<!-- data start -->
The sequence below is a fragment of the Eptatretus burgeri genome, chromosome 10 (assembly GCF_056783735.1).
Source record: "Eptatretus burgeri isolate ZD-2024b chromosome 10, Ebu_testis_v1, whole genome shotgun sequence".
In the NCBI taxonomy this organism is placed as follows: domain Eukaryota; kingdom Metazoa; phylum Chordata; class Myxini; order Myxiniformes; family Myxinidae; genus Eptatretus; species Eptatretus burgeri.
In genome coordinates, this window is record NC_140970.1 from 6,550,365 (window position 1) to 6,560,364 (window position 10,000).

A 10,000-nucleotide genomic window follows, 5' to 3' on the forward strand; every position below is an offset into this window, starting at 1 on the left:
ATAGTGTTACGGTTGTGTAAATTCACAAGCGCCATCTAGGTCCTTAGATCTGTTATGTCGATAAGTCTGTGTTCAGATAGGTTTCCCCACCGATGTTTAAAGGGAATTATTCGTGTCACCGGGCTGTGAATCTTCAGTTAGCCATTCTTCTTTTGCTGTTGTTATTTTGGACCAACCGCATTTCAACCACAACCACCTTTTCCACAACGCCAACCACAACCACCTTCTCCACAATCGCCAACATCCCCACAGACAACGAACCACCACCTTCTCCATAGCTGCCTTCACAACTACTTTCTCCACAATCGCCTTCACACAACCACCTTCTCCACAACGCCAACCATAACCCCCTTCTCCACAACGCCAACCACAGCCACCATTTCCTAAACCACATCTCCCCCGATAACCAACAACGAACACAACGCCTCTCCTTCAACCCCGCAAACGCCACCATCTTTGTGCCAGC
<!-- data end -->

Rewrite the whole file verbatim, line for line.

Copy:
The sequence below is a fragment of the Eptatretus burgeri genome, chromosome 10 (assembly GCF_056783735.1).
Source record: "Eptatretus burgeri isolate ZD-2024b chromosome 10, Ebu_testis_v1, whole genome shotgun sequence".
In the NCBI taxonomy this organism is placed as follows: domain Eukaryota; kingdom Metazoa; phylum Chordata; class Myxini; order Myxiniformes; family Myxinidae; genus Eptatretus; species Eptatretus burgeri.
In genome coordinates, this window is record NC_140970.1 from 6,550,365 (window position 1) to 6,560,364 (window position 10,000).

A 10,000-nucleotide genomic window follows, 5' to 3' on the forward strand; every position below is an offset into this window, starting at 1 on the left:
ATAGTGTTACGGTTGTGTAAATTCACAAGCGCCATCTAGGTCCTTAGATCTGTTATGTCGATAAGTCTGTGTTCAGATAGGTTTCCCCACCGATGTTTAAAGGGAATTATTCGTGTCACCGGGCTGTGAATCTTCAGTTAGCCATTCTTCTTTTGCTGTTGTTATTTTGGACCAACCGCATTTCAACCACAACCACCTTTTCCACAACGCCAACCACAACCACCTTCTCCACAATCGCCAACATCCCCACAGACAACGAACCACCACCTTCTCCATAGCTGCCTTCACAACTACTTTCTCCACAATCGCCTTCACACAACCACCTTCTCCACAACGCCAACCATAACCCCCTTCTCCACAACGCCAACCACAGCCACCATTTCCTAAACCACATCTCCCCCGATAACCAACAACGAACACAACGCCTCTCCTTCAACCCCGCAAACGCCACCATCTTTGTGCCAGC